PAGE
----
Former South African President Nelson Mandela was designated as Facilitator of the Arusha peace process in December 1999 by a meeting of African heads of State in Arusha, United Republic of Tanzania. Intensive diplomatic efforts led by Mr. Mandela resulted in the Peace and Reconciliation Agreement, which was signed on 28 August 2000 in Arusha by the parties to the Burundi peace process. In the months that followed, Mr. Mandela made further efforts to bring the remaining Burundi movements and groups into the agreement.
A regional summit on Burundi was held in Pretoria on 11 October, at which the Government of Burundi and the members of seven opposition parties agreed on
the legal framework for, and the structure of, the Transitional Government, the composition of the cabinet, the senate and the transitional national assembly. The summit participants called for an impartial multinational presence in Burundi to serve as a confidence-building measure in support of the Arusha peace process, in general, and, in particular, the inauguration of an interim Government of Burundi. Following an announcement by the Government of South Africa that it would deploy a battalion in Burundi to serve as an interim protection force, until an all-Burundi unit had been trained to take over the responsibility, the Security Council voiced its support for an interim multinational security presence in Burundi.
On 1 November, a power-sharing plan came into effect that allows for a Hutu and Tutsi president to alternate at the helm of the country. The first term will be for 18 months. The two main Hutu rebel groups have rejected the Facilitator’s plan and have vowed to continue fighting the Tutsi-dominated army. The new Government, led by President Pierre Buyoya, was due to meet for the first time on 8 November to begin deciding on practical measures to bring peace. Those moves were expected to include the creation of a transitional assembly and a proposal for a multi-ethnic army. Mr. Mandela announced that his task had been completed and that he was passing on his responsibilities to others.
On 8 November, the Council called on all Burundians to support the Transitional Government and to work together to ensure the broad-based and inclusive Government success in fulfilling its functions. At the same time, the Council condemned the recent attacks by the Force for the Defence of Democracy (FDD) and the National Liberation Front (FNL) on civilians. It expressed grave concern that the frequency of such acts had increased and reiterated that the installation of a broad-based government in accordance with an internationally accepted peace process made armed rebellion an unacceptable means of political expression. It called again for an immediate suspension of hostilities in Burundi and for armed groups to enter into negotiations to reach a definitive ceasefire.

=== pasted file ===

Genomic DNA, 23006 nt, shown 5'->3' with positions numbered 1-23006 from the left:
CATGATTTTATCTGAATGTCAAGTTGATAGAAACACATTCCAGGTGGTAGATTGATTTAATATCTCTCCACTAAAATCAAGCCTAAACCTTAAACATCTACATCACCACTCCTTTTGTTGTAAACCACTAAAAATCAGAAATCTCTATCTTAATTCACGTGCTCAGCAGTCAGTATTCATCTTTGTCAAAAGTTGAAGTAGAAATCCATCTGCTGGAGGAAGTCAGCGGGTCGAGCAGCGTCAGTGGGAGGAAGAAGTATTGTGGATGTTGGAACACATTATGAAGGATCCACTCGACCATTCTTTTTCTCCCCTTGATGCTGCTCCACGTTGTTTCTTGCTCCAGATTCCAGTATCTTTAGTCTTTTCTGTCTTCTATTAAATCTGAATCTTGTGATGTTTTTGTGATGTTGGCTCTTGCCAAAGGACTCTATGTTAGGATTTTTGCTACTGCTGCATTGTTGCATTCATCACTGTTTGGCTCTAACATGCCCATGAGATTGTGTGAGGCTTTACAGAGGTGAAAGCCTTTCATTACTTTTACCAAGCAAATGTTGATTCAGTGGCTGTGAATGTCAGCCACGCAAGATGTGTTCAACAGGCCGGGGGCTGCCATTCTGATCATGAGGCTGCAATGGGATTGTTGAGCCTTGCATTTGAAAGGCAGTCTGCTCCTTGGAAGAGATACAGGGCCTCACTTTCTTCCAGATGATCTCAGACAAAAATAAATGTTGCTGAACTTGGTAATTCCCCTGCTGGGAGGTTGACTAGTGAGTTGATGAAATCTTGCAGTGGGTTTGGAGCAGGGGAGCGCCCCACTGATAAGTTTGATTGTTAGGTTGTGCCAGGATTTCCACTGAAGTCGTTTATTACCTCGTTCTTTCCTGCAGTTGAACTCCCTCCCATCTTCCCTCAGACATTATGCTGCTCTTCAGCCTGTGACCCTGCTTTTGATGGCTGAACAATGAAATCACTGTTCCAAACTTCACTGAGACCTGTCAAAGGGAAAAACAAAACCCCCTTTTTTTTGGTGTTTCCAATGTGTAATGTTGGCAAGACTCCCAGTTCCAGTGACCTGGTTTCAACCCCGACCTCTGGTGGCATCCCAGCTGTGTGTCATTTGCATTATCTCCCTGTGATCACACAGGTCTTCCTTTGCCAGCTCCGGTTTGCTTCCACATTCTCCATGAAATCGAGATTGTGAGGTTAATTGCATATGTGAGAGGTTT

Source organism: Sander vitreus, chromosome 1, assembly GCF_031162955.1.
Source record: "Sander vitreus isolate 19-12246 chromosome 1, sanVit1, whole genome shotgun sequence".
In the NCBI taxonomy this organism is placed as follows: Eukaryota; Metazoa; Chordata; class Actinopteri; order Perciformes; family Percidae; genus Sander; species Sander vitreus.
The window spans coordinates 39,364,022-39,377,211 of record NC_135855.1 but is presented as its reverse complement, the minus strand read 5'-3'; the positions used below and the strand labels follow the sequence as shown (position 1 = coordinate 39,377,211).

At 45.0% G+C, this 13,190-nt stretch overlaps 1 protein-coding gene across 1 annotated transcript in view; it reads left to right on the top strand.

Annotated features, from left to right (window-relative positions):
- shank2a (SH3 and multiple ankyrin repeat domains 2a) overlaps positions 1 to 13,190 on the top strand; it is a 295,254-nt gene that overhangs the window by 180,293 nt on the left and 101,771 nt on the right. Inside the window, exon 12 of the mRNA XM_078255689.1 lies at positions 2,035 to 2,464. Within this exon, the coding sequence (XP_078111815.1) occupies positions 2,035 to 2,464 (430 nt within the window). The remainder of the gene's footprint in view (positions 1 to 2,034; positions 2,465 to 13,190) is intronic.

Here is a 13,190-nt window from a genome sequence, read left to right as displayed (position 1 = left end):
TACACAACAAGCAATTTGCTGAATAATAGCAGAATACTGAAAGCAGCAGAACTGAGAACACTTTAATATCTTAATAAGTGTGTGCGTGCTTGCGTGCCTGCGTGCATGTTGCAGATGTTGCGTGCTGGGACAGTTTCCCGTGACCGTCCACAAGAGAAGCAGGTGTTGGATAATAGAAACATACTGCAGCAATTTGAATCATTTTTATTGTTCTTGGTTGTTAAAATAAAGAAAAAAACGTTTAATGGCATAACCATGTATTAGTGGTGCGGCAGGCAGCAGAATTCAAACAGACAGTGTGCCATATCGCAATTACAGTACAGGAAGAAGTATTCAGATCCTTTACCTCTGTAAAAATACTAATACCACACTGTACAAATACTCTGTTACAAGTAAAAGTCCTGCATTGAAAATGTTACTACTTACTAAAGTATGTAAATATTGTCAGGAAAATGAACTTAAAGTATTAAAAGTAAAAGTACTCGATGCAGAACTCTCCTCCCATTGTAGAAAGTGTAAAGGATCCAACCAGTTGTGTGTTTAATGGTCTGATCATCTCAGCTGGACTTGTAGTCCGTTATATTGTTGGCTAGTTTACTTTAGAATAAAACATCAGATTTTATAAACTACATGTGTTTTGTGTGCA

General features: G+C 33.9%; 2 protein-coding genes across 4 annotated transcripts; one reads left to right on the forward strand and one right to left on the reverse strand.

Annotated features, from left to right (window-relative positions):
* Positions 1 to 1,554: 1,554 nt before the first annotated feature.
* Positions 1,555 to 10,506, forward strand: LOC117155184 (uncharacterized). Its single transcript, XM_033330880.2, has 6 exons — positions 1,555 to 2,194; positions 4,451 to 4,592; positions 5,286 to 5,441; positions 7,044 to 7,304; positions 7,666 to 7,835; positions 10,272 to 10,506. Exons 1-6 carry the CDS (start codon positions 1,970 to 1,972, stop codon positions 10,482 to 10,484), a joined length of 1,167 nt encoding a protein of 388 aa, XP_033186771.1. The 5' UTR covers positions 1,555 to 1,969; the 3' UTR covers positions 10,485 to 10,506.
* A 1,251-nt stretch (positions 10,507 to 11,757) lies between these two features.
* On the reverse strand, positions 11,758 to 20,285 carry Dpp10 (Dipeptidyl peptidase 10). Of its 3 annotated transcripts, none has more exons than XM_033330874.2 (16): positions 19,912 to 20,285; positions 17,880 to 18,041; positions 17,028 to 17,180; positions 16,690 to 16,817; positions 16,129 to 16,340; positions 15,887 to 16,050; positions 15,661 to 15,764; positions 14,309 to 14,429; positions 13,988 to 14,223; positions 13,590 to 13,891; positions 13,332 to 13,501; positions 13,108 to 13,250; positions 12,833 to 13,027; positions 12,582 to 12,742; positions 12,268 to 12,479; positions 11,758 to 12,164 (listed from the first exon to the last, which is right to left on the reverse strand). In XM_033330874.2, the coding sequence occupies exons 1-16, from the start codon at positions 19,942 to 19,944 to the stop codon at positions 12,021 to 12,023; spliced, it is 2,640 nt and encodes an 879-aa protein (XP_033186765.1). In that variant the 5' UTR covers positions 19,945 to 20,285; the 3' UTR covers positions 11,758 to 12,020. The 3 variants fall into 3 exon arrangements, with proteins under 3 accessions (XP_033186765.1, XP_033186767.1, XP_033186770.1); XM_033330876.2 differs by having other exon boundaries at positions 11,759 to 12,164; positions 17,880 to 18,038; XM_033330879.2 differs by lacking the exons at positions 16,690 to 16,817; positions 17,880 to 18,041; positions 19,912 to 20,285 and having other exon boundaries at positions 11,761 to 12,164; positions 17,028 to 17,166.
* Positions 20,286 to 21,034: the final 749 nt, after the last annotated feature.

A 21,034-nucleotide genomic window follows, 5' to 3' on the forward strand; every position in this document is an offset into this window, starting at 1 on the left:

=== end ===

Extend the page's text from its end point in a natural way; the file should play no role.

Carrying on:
At an earlier meeting, the Council had strongly supported the establishment of an interim multinational security presence in Burundi to protect returning political leaders and train an all-Burundian protection force. The Council urged the international community, with the installation of the Transitional Government, to provide additional assistance, including by honouring fully the pledges made by donors during the Paris Conference of December 2000.
In 1993, according to the Department of Political Affairs (www.un.org.), a coup attempt resulted in the death of the first democratically elected President, a Hutu, and six ministers. Fighting between the largely Tutsi army and Hutu rebels followed, causing massive internal displacements of people and threatening to further destabilize the region. An estimated 200,000 people died in Burundi’s civil war.
Although the United Nations was actively involved in a good offices mission in Burundi, the peace process made little progress and the security and humanitarian situation deteriorated. Violence escalated, claiming among its victims United Nations humanitarian relief workers. Despite initiatives by the international community and the Secretary-General, the situation in Burundi
remained tense. The United Nations welcomed the 1999 appointment of Mr. Mandela as Facilitator and supported his efforts in the peace process.
The humanitarian suffering which has plagued Burundi since late 1993 has continued. Hundreds of thousands have died as a direct result of the conflict between the Government and opposition forces. The number of Burundian refugees has reached 500,000, and is growing. More than 800,000 people –- 12 per cent of the country’s population -– are internally displaced, many of them as a result of adeliberate Government policy relocating civilians in circumstances where it cannot be justified under international civilian law.